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Miss Manners by Judith Martin, Nicholas Ivor Martin and Jacobina Martin

Congratulations vs. Best Wishes

DEAR MISS MANNERS: My mother taught me to congratulate a groom or newly engaged man, but to offer happiness and best wishes to the bride/newly engaged woman. I see many people congratulating both today, rather than offering best wishes to the woman. I find myself doing it more and more with the younger couples I know who are getting engaged and married.

My very elderly mother heard me congratulate a friend’s daughter on her engagement and lectured me on how inappropriate I was. Is there truly a correct way to offer such congratulations to a couple that expresses my joy and happiness for them? And if I am still supposed to offer much happiness and best wishes to a bride, what do I do for a same-sex couple?

GENTLE READER: Your mother may be pleased to hear that Miss Manners still makes this distinction. But nobody else does.

And as it is based on the premise that the bridegroom is lucky to have taken a bride, and that the bride may be in need of luck, it is hard to justify -- and impossible, even with that silly division in mind, to apply to a wedding of two brides or two bridegrooms.

Read more in: Marriage & Divorce | Etiquette & Ethics

DEAR MISS MANNERS: I am in my early 60s and have worked in my profession for over 30 years. I recently wore my hair pulled back, and a co-worker (with whom I get along) commented that my hairstyle was “cute” and that it made me “look like a little girl.”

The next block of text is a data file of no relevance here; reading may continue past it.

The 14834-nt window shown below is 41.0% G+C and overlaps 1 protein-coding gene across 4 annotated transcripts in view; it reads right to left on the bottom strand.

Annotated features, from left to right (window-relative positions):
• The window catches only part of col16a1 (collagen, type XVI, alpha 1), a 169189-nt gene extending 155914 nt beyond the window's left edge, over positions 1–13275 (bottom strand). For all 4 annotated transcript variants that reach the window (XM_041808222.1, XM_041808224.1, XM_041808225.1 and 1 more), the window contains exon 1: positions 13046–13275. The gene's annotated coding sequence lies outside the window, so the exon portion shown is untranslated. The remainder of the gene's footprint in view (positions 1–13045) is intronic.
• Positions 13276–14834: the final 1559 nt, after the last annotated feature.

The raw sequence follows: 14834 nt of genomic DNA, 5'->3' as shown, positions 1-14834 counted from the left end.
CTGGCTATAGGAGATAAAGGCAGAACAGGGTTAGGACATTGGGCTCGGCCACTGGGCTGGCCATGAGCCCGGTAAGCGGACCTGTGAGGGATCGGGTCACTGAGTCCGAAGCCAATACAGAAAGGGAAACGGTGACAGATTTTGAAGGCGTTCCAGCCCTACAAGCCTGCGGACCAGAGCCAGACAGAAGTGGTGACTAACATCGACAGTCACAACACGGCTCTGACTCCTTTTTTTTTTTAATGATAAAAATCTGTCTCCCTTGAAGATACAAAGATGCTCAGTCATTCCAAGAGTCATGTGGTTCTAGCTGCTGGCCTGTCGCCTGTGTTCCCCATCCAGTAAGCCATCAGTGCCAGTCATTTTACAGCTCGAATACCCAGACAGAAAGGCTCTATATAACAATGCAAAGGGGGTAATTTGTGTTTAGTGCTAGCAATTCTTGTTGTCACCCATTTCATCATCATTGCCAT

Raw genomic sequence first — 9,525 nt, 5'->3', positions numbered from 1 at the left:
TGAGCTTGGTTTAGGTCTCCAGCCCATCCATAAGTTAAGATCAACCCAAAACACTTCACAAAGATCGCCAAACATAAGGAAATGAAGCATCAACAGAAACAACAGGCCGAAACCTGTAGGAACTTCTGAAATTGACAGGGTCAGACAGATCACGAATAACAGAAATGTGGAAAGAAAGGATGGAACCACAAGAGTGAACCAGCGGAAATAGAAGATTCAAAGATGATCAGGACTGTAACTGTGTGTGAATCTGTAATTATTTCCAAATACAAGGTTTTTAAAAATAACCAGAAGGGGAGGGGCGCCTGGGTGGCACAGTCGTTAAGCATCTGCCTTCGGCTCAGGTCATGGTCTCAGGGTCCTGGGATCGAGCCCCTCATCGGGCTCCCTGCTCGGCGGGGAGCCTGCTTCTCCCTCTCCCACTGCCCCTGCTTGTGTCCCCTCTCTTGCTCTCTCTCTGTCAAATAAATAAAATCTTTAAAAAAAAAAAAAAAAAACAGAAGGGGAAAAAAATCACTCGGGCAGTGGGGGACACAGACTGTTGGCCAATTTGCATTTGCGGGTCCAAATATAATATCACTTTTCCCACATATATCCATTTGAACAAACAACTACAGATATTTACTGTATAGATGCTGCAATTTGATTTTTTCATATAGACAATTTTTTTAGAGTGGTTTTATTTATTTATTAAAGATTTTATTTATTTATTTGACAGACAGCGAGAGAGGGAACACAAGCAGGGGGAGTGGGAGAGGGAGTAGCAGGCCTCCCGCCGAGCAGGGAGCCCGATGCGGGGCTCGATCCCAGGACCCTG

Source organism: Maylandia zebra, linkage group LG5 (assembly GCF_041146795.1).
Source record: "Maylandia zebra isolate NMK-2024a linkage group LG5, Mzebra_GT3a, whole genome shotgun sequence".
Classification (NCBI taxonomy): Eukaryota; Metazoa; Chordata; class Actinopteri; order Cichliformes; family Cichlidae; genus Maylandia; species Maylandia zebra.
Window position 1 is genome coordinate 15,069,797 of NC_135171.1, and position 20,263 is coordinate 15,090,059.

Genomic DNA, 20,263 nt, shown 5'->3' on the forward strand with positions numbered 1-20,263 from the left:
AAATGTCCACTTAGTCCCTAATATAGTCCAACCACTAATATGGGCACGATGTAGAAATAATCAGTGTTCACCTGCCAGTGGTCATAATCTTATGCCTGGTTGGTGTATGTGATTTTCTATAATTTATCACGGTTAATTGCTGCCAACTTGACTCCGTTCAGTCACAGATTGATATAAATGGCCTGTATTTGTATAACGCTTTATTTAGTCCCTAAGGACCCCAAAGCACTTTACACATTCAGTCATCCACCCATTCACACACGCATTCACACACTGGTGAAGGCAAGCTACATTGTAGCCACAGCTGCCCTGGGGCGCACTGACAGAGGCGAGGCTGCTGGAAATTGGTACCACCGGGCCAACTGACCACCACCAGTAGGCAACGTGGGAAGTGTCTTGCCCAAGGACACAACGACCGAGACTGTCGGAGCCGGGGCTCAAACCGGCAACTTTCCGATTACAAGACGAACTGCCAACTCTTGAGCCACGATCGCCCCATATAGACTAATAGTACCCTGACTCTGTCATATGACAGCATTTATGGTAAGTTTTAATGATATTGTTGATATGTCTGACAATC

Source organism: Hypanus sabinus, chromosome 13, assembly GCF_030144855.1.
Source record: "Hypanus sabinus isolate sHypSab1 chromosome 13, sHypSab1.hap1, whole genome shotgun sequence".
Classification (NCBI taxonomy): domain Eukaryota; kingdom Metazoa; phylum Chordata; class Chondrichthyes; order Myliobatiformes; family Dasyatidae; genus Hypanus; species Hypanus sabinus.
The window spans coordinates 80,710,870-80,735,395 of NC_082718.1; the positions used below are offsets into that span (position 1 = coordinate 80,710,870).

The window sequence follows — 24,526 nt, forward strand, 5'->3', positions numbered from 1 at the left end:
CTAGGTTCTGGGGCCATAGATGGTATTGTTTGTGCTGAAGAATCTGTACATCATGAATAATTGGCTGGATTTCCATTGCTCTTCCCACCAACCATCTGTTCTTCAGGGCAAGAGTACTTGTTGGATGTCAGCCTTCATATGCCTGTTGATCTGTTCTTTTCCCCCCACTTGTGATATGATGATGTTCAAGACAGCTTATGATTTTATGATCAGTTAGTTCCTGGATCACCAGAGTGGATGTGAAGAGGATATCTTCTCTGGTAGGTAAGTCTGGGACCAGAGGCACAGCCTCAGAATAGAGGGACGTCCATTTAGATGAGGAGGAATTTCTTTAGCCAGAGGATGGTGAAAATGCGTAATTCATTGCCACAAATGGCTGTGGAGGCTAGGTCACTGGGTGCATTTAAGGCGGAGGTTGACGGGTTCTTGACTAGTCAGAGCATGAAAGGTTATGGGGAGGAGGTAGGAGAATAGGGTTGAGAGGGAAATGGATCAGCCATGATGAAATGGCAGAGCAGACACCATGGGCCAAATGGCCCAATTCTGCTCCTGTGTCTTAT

I thanked her, and said that I knew she meant the comment as a compliment (I wanted to at least show that I’d give her the benefit of the doubt), but asked her politely not to call me a little girl. She asked, in a surprised voice, “Why not?”

When I said that I considered it disrespectful, another co-worker who was standing near us asked, in a challenging voice, “in what way” it was disrespectful. We resolved the issue when I said it was OK to say I look “cute” (I don’t like that either, but I wanted to end the conversation).

I told another co-worker, a friend, about the incident, and she again questioned what was wrong with the remark. The lady who made the remark might, indeed, have been trying to belittle me, and reacted defensively, with backup from the second co-worker.

But why would my friend not acknowledge the veiled insult? I consider her a close friend; I have socialized with her outside of work, and we share confidences. Could it be a cultural thing? Can you provide any insight on the matter?

GENTLE READER: You started out so well -- realizing that a compliment was intended, and responding graciously. So then why pick a quarrel with a co-worker who was trying to be nice?

Admittedly there are times when that characterization would belittle you. But in this instance, it was just the awkward compliment of someone who unfortunately has bought into the idea that all grown-ups want to pass as young -- even, in this case, ridiculously young. Miss Manners recommends dropping the grievance and the topic.

(Please send your questions to Miss Manners at her website, www.missmanners.com; to her email, dearmissmanners@gmail.com; or through postal mail to Miss Manners, Andrews McMeel Syndication, 1130 Walnut St., Kansas City, MO 64106.)

Read more in: Work & School